The resulting structure is planarized, usually by a technique called chemical mechanical polish (CMP) or by an etching process, which removes the conductive material that is not within the opening, from the surface of the dielectric material, to form the interconnect. However, for a low-dielectric constant (k) dielectric, the mechanical integrity of the dielectric layer may be weakened by the process. Thus, the conventional process used to planarize the conductive material has a high tendency of damaging the dielectric layer.

BRIEF DESCRIPTION OF THE DRAWINGS

FIG. 1 is a flow diagram of a method in accordance with an embodiment of the present invention

FIG. 2 is a block diagram of a semiconductor tool in accordance with an embodiment of the present invention.

FIG. 3 is a cross section view of a semiconductor wafer in accordance with an embodiment of the present invention.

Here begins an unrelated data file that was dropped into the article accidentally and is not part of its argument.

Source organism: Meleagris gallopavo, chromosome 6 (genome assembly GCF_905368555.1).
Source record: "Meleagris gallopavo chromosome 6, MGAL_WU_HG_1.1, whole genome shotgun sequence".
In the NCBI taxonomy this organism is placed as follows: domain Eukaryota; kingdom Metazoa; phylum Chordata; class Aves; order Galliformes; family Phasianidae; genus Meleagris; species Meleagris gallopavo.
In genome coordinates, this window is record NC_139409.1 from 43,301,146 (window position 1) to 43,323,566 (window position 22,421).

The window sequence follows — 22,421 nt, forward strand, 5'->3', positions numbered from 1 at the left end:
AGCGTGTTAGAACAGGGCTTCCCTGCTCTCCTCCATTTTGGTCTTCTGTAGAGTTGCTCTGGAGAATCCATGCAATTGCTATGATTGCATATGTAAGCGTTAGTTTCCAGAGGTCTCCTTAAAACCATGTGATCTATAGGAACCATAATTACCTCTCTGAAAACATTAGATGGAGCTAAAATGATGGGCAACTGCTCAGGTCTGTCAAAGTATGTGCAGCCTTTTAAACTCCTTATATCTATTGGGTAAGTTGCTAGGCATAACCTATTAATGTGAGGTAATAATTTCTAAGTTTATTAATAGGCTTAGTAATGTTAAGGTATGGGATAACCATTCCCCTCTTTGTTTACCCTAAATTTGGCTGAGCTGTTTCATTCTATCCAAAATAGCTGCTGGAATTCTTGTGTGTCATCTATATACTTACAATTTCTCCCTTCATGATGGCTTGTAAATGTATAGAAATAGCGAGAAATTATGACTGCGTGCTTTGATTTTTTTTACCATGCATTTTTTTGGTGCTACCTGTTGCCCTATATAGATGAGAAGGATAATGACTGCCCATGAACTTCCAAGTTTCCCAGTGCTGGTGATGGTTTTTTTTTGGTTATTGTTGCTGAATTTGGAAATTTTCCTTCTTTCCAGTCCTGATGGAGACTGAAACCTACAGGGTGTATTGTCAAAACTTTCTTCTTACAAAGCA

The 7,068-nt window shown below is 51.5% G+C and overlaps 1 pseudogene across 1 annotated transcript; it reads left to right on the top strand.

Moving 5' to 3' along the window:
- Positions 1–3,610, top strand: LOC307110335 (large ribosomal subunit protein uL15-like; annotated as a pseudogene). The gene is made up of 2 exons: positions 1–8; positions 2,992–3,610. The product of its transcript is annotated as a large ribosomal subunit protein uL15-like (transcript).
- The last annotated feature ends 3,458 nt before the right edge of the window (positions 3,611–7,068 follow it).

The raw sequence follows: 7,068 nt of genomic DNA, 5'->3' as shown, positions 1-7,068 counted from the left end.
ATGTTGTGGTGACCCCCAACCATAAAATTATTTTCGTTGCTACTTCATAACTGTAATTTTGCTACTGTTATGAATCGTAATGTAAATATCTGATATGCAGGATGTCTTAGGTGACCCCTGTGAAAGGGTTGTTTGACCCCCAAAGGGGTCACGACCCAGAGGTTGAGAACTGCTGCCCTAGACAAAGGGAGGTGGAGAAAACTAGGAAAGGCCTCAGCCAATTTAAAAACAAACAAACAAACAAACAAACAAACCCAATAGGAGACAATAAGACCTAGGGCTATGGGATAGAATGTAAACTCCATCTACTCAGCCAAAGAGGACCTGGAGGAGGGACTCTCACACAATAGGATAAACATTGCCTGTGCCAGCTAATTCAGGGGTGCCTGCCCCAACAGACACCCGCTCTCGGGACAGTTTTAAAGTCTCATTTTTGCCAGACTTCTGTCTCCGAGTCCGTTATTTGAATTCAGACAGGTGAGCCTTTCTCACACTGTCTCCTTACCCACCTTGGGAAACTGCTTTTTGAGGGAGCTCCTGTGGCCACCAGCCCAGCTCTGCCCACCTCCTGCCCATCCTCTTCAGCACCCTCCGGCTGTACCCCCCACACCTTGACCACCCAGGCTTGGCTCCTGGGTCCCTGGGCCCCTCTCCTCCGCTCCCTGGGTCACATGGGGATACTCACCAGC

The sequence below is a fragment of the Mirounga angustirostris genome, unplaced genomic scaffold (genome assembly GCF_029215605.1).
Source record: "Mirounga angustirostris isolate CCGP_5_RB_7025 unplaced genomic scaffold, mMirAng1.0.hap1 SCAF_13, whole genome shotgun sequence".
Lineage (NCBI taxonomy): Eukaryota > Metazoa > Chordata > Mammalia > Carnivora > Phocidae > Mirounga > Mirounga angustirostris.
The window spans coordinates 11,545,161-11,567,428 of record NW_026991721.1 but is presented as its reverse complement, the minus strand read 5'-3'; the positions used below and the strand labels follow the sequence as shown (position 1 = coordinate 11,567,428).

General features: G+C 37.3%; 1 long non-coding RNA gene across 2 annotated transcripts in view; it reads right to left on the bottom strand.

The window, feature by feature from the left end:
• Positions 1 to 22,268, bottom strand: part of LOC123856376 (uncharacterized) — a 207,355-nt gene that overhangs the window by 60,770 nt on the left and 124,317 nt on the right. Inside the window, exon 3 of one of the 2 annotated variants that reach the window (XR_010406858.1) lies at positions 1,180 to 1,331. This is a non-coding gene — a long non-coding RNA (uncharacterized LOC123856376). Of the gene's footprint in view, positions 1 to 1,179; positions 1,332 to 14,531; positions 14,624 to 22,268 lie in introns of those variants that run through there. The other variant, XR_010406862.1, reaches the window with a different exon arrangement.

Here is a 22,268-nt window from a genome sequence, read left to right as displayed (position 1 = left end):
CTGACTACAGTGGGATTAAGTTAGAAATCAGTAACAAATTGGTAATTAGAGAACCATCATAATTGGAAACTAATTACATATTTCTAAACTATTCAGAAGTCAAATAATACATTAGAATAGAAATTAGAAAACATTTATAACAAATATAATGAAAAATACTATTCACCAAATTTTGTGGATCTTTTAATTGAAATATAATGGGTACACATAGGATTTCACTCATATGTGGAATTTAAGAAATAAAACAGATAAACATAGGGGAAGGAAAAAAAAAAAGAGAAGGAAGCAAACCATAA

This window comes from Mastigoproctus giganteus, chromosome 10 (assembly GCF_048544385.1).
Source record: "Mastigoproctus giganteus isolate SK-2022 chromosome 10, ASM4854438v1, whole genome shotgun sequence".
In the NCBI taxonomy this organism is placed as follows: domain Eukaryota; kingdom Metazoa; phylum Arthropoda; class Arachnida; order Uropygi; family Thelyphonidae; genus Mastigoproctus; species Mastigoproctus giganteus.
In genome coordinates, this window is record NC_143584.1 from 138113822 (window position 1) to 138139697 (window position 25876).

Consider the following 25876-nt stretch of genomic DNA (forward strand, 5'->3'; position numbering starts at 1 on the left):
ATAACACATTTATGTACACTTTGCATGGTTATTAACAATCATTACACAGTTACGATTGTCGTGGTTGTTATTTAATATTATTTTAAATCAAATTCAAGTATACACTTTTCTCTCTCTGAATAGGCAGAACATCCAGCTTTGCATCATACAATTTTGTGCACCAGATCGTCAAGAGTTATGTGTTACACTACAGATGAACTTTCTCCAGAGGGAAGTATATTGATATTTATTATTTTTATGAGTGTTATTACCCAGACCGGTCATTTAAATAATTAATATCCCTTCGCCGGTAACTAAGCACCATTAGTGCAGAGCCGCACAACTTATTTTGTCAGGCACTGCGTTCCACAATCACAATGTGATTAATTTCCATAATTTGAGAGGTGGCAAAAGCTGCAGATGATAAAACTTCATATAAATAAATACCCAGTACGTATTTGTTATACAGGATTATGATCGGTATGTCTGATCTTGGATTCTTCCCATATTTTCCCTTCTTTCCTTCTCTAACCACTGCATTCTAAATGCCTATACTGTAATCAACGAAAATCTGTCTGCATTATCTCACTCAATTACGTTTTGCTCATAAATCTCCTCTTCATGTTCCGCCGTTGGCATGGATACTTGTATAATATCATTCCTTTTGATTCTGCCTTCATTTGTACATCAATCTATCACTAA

DETAILED DESCRIPTION

FIG. 1 illustrates an exemplary method 10 of forming an interconnect in accordance with an embodiment of the present invention. At block 20, a dielectric layer is formed on a substrate and may be patterned as desired. For example, the dielectric layer can be a low-k dielectric layer, with one or more openings formed using, e.g., a damascene process. The dielectric layer may include, but is not limited to, silicon oxide, silicon nitride, carbon doped oxide, fluorinated silicon oxide, boron/phosphorous doped oxide, and the like. The dielectric layer is typically formed over various features, components, micro devices, or layers formed on or in the substrate. For example, the dielectric layer may be an interlayer dielectric, and which may have conductors formed therein to provide conductive paths with vias extending to conductors lying below and above the dielectric layer.